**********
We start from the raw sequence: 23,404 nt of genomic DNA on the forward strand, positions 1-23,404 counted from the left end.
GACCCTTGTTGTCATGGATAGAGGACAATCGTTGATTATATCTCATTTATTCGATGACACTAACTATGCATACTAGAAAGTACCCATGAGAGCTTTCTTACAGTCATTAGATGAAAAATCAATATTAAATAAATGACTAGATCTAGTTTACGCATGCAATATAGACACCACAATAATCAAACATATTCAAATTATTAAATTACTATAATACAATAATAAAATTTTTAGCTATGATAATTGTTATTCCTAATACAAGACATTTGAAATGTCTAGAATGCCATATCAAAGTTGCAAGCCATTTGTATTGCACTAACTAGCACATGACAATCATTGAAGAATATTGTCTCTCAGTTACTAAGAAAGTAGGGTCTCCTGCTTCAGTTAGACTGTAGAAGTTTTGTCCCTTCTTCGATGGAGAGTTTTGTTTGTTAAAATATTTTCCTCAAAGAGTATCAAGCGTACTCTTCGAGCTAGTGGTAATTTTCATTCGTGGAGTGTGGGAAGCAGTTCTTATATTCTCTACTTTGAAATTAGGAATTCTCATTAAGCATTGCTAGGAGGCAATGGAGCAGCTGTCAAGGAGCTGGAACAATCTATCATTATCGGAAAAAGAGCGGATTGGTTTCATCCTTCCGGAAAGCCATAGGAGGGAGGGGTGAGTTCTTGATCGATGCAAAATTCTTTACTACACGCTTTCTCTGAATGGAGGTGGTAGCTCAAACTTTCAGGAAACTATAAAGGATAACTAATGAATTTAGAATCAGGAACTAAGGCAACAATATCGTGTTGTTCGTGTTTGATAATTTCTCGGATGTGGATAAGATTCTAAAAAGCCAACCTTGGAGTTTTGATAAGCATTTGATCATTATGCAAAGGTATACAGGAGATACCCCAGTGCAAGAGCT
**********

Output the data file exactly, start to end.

We start from the raw sequence: 23,404 nt of genomic DNA on the forward strand, positions 1-23,404 counted from the left end.
GACCCTTGTTGTCATGGATAGAGGACAATCGTTGATTATATCTCATTTATTCGATGACACTAACTATGCATACTAGAAAGTACCCATGAGAGCTTTCTTACAGTCATTAGATGAAAAATCAATATTAAATAAATGACTAGATCTAGTTTACGCATGCAATATAGACACCACAATAATCAAACATATTCAAATTATTAAATTACTATAATACAATAATAAAATTTTTAGCTATGATAATTGTTATTCCTAATACAAGACATTTGAAATGTCTAGAATGCCATATCAAAGTTGCAAGCCATTTGTATTGCACTAACTAGCACATGACAATCATTGAAGAATATTGTCTCTCAGTTACTAAGAAAGTAGGGTCTCCTGCTTCAGTTAGACTGTAGAAGTTTTGTCCCTTCTTCGATGGAGAGTTTTGTTTGTTAAAATATTTTCCTCAAAGAGTATCAAGCGTACTCTTCGAGCTAGTGGTAATTTTCATTCGTGGAGTGTGGGAAGCAGTTCTTATATTCTCTACTTTGAAATTAGGAATTCTCATTAAGCATTGCTAGGAGGCAATGGAGCAGCTGTCAAGGAGCTGGAACAATCTATCATTATCGGAAAAAGAGCGGATTGGTTTCATCCTTCCGGAAAGCCATAGGAGGGAGGGGTGAGTTCTTGATCGATGCAAAATTCTTTACTACACGCTTTCTCTGAATGGAGGTGGTAGCTCAAACTTTCAGGAAACTATAAAGGATAACTAATGAATTTAGAATCAGGAACTAAGGCAACAATATCGTGTTGTTCGTGTTTGATAATTTCTCGGATGTGGATAAGATTCTAAAAAGCCAACCTTGGAGTTTTGATAAGCATTTGATCATTATGCAAAGGTATACAGGAGATACCCCAGTGCAAGAGCT